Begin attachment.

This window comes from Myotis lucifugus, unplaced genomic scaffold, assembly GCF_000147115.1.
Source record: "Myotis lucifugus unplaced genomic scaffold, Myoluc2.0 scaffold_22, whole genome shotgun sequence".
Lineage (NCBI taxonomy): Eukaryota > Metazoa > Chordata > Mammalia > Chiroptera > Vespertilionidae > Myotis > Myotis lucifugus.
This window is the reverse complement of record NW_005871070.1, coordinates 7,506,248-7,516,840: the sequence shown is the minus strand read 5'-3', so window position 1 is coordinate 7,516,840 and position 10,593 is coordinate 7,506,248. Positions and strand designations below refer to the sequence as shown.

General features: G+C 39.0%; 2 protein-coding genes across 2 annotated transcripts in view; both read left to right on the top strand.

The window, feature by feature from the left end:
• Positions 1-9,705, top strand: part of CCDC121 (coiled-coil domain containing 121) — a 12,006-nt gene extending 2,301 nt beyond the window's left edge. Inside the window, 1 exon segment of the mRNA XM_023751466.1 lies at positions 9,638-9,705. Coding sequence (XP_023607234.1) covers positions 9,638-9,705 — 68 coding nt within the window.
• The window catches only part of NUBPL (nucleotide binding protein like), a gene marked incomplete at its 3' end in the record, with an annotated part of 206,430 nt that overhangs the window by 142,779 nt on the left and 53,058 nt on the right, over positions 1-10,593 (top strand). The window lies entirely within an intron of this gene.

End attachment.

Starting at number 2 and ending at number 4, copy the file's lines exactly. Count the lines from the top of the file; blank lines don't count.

Source record: "Myotis lucifugus unplaced genomic scaffold, Myoluc2.0 scaffold_22, whole genome shotgun sequence".
Lineage (NCBI taxonomy): Eukaryota > Metazoa > Chordata > Mammalia > Chiroptera > Vespertilionidae > Myotis > Myotis lucifugus.
This window is the reverse complement of record NW_005871070.1, coordinates 7,506,248-7,516,840: the sequence shown is the minus strand read 5'-3', so window position 1 is coordinate 7,516,840 and position 10,593 is coordinate 7,506,248. Positions and strand designations below refer to the sequence as shown.